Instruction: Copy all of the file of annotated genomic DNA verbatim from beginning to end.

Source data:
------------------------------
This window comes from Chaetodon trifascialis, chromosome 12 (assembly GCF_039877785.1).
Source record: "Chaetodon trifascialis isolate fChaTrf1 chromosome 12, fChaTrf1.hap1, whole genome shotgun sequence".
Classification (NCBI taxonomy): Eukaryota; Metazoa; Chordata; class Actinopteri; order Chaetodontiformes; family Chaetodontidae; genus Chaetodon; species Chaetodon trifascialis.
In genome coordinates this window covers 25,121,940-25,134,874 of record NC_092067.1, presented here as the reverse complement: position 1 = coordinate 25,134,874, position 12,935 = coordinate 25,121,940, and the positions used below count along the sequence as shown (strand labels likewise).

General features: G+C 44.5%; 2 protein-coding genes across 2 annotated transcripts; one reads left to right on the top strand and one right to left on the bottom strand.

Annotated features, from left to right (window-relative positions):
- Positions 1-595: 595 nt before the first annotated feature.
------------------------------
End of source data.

This window comes from Chaetodon trifascialis, chromosome 12 (assembly GCF_039877785.1).
Source record: "Chaetodon trifascialis isolate fChaTrf1 chromosome 12, fChaTrf1.hap1, whole genome shotgun sequence".
Classification (NCBI taxonomy): Eukaryota; Metazoa; Chordata; class Actinopteri; order Chaetodontiformes; family Chaetodontidae; genus Chaetodon; species Chaetodon trifascialis.
In genome coordinates this window covers 25,121,940-25,134,874 of record NC_092067.1, presented here as the reverse complement: position 1 = coordinate 25,134,874, position 12,935 = coordinate 25,121,940, and the positions used below count along the sequence as shown (strand labels likewise).

General features: G+C 44.5%; 2 protein-coding genes across 2 annotated transcripts; one reads left to right on the top strand and one right to left on the bottom strand.

Annotated features, from left to right (window-relative positions):
- Positions 1-595: 595 nt before the first annotated feature.